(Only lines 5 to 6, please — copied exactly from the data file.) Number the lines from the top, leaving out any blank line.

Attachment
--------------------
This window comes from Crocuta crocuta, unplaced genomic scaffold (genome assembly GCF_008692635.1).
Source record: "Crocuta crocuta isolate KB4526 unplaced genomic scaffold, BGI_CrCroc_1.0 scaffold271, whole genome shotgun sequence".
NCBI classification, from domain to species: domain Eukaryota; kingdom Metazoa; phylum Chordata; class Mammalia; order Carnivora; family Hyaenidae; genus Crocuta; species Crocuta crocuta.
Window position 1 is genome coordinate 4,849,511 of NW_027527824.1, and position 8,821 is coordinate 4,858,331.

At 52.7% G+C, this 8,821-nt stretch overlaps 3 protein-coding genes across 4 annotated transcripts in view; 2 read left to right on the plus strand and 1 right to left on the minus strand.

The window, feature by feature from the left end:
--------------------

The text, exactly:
At 52.7% G+C, this 8,821-nt stretch overlaps 3 protein-coding genes across 4 annotated transcripts in view; 2 read left to right on the plus strand and 1 right to left on the minus strand.

The window, feature by feature from the left end: